However there are only a scarce number of scientific publications regarding aquaponics [13-17]. Based on the data reported from the scientific paper entitled “An International Survey of Aquaponics Practitioners”, where are reported the results of the survey performed by Love and colleagues , eighty-three percent of aquaponic systems (n = 657) were self-designed by the respondent. The remaining 17% of respondents (n = 135) reported hiring a consultant to design the aquaponic system and/or purchasing an aquaponic kit.
Respondents used a variety of methods for raising crops, but the most common were containers filled with media (i.e., media beds), used by 86% of respondents. Forty-six percent of respondents grew plants on floating rafts, 19% used a Nutrient Film Technique (NFT), 17% use vertical growing towers, 2% used wicking beds, and 2% used traditional irrigation or Dutch buckets. In this research paper , respondents often combined multiple growing methods, where the most common combination of methods used by respondents was media beds and rafts (35% of total). Like this group of practitioners, the owner (Engr. Jani Taci) of the first aquaponics system in Albania designed and built this integrated aquaculture system by himself in 2012. In this aquaponics system, the most used fish species are represented by Koi carp and goldfish (Carassus auratus), which is known to be the most used in aquaponics systems. Both species produce high levels of ammonia, which is good for maintaining nutrient levels for the aquaponic process. Both fish are also very resilient to changes in pH, pollutants, and temperature .
Published comparisons of crop production methods are rare, although one study found lettuce grew best by the following order of methods: media beds > floating raft > nutrient film technique , which aligns with the frequency of crop production methods reported by respondents in this study . In order to try to find the best approach for raising crops in aquaponic systems in Albania, we followed the investigation approach used by Yamamoto and Brock  and we found that there were significant growth differences by height of peppers, eggplants, melons and cucumbers, when growing between aquaponic vs. traditional soil. However, further studies in length and repetition is required to confirm whether aquaponics is less efficient than the traditional soil method for crops like those previously mentioned.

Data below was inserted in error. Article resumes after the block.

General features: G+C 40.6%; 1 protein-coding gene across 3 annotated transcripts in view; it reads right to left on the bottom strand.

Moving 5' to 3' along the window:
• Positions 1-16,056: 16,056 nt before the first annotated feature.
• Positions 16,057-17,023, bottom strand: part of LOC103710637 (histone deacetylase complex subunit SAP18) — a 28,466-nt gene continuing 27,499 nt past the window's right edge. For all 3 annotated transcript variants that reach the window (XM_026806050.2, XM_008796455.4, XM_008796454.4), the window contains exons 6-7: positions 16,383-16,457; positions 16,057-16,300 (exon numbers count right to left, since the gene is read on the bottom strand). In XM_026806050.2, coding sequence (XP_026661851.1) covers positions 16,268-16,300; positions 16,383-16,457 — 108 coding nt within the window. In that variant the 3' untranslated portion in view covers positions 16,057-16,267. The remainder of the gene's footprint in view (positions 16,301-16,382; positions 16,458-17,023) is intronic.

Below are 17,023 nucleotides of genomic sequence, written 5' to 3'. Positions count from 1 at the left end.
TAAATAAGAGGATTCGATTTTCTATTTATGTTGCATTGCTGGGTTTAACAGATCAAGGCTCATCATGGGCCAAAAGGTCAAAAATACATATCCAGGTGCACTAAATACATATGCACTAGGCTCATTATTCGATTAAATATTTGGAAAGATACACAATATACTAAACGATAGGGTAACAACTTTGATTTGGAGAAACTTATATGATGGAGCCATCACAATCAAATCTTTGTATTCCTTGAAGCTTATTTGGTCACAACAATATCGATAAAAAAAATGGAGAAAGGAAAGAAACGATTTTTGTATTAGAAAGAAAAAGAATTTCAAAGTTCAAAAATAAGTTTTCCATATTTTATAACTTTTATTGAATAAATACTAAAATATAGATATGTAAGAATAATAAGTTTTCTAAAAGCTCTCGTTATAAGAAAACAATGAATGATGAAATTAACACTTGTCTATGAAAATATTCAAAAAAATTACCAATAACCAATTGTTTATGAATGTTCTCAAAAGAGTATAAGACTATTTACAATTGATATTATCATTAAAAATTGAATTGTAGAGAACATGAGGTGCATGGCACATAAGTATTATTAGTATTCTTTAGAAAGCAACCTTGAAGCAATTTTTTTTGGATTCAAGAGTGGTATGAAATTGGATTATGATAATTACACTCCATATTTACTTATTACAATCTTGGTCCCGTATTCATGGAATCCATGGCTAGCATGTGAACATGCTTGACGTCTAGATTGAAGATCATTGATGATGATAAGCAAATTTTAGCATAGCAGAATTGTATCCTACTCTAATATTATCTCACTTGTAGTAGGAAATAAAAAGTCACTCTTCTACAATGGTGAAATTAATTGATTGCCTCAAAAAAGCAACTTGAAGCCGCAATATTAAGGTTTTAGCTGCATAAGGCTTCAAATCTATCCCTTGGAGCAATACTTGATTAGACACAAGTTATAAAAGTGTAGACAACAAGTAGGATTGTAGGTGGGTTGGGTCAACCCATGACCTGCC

Materials and Methods
Fish and Plants
All the experiments were performed in the aquaponics system, which was built as a hobby by Eng. Jani Taci (Civil Engineer) in Maminas Village, near Tirana, the capital city of Albania. In the Figure 1, it is shown the representative scheme of the aquaponics system with the real dimensions of each component (Recirculating Aquaculture System-RAS and Hydroponic Subsystem, respectively). The gold fish (C. auratus) and Koi carp (C. carpio) were bought from the Hatchery of Tapiza (property of Agricultural University of Tirana) and they (fingerlings with an average weight of 30 g) were transferred in the tanks shown in Figure 1. In order to have a sufficient flux (2500 l/h) of water in the aquaponics system, a powerful pond water pump of 620 W was installed and immerged in the plants tank. Plant seedlings of peppers, eggplants, melons and cucumbers were taken from the nursery area located in the greenhouse soil, where it is located also the aquaponics system. An average of 15 seedlings was planted in the soil for each of the considered crops. 15 seedlings of peppers, cucumbers and eggplants were inserted in the plastic glasses and filled with perlite. Then they were inserted in the holes of the polystyrene sheets floating on the water. Other 15 seedling of melons were planted in the gravel media of the aquaponics system shown in Figure 1.